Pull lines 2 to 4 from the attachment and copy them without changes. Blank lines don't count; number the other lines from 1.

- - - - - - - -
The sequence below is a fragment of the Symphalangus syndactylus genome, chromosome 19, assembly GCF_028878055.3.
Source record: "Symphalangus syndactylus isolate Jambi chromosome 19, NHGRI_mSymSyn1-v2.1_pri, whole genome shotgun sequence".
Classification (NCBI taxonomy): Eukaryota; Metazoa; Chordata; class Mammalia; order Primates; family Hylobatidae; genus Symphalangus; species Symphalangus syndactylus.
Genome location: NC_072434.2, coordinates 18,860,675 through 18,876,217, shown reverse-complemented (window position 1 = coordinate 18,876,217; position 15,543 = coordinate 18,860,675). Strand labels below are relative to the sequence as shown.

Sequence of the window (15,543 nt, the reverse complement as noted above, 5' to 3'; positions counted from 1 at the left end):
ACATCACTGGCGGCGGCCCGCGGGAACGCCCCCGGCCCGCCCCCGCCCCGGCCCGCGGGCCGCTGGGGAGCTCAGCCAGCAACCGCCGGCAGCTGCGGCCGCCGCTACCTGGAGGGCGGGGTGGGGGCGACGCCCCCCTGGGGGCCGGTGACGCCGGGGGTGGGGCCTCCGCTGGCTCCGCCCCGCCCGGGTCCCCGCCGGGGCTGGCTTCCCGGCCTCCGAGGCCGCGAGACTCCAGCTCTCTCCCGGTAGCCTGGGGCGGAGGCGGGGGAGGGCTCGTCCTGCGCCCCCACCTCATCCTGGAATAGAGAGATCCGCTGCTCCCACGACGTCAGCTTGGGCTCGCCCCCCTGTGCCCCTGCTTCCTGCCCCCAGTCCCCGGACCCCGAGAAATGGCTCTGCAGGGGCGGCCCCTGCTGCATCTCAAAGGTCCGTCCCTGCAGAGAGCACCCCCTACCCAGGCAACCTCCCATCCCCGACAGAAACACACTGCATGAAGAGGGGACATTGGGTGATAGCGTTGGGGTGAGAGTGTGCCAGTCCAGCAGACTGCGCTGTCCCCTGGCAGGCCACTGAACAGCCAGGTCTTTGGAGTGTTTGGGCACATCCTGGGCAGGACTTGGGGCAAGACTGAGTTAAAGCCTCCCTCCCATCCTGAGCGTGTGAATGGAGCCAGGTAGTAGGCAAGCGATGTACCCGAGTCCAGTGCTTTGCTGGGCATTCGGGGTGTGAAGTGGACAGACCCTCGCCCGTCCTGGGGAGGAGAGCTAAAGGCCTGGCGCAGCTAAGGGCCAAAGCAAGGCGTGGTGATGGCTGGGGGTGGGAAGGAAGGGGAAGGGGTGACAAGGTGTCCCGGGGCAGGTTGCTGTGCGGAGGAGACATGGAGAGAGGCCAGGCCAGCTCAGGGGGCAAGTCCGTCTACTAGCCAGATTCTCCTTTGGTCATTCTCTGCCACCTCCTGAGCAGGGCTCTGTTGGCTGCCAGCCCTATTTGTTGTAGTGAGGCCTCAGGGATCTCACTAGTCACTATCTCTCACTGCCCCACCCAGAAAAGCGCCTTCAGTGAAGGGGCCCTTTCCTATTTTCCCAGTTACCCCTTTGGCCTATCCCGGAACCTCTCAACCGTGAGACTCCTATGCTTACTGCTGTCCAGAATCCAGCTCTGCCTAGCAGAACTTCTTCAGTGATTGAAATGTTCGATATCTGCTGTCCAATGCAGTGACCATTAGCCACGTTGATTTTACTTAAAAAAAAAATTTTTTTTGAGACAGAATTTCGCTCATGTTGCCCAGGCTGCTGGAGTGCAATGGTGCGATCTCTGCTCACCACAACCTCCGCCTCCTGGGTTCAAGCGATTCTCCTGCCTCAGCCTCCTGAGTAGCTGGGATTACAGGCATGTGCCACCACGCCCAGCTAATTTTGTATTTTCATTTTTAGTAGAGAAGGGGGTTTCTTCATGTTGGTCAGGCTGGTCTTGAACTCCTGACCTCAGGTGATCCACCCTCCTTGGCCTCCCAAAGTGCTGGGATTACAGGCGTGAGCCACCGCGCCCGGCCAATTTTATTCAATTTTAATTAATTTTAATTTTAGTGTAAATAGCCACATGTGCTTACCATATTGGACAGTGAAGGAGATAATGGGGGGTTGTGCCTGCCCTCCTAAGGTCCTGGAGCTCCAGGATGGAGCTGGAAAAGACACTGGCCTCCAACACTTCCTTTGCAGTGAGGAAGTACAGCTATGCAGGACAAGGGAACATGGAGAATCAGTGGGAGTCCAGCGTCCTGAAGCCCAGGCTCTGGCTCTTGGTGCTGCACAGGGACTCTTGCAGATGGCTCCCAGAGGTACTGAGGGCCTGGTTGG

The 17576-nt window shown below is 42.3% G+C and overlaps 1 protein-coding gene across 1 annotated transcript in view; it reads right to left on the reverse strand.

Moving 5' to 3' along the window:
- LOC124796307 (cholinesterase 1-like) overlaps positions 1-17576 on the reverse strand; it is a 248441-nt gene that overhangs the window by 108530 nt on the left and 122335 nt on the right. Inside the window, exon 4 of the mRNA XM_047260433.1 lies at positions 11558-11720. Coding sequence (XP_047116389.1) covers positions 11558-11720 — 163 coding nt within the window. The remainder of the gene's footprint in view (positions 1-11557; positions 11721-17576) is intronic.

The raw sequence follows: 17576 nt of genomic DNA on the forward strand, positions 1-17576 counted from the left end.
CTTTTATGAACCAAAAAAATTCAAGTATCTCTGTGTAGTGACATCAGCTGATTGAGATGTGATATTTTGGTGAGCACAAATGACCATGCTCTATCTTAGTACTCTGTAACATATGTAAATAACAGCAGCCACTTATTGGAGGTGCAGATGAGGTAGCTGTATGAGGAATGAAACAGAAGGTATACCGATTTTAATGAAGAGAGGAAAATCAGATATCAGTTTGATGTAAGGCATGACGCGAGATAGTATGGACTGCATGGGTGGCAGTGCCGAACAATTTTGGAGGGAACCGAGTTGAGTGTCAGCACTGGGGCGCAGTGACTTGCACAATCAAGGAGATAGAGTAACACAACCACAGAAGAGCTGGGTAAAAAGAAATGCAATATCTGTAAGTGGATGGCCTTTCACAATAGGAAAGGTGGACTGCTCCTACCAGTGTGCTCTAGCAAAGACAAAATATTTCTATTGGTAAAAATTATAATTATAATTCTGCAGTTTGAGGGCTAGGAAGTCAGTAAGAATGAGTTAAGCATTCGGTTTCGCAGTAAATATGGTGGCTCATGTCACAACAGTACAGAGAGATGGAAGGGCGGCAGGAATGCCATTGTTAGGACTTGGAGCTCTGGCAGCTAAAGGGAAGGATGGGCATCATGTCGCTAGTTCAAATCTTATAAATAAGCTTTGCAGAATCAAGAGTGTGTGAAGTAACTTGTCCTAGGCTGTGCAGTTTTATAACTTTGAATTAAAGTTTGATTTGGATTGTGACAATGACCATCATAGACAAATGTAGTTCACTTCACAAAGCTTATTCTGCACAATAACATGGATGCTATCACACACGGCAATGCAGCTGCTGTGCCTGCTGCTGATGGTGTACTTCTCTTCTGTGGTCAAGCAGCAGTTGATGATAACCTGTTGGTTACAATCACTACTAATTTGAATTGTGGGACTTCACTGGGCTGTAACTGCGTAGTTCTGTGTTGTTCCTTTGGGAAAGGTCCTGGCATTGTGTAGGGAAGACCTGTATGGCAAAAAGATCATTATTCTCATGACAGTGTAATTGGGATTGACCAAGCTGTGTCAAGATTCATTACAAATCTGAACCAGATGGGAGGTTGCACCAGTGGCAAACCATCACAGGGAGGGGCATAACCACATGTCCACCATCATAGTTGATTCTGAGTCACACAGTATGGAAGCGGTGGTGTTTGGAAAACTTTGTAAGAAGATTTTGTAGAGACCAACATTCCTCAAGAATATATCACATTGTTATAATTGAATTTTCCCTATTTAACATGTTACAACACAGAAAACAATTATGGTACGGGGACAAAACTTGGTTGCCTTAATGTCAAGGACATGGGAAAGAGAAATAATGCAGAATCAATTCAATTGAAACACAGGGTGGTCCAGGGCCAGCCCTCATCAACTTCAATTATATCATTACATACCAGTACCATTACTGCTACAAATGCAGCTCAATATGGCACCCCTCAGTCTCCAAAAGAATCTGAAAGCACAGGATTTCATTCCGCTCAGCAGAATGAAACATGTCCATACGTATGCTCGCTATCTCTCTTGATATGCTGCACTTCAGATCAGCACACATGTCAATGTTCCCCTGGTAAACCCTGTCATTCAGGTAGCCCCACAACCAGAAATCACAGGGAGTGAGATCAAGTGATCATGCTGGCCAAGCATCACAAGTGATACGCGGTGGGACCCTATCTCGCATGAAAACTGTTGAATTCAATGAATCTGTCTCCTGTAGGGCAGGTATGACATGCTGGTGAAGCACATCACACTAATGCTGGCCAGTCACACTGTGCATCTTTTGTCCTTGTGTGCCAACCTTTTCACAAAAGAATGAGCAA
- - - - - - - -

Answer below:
Source record: "Symphalangus syndactylus isolate Jambi chromosome 19, NHGRI_mSymSyn1-v2.1_pri, whole genome shotgun sequence".
Classification (NCBI taxonomy): Eukaryota; Metazoa; Chordata; class Mammalia; order Primates; family Hylobatidae; genus Symphalangus; species Symphalangus syndactylus.
Genome location: NC_072434.2, coordinates 18,860,675 through 18,876,217, shown reverse-complemented (window position 1 = coordinate 18,876,217; position 15,543 = coordinate 18,860,675). Strand labels below are relative to the sequence as shown.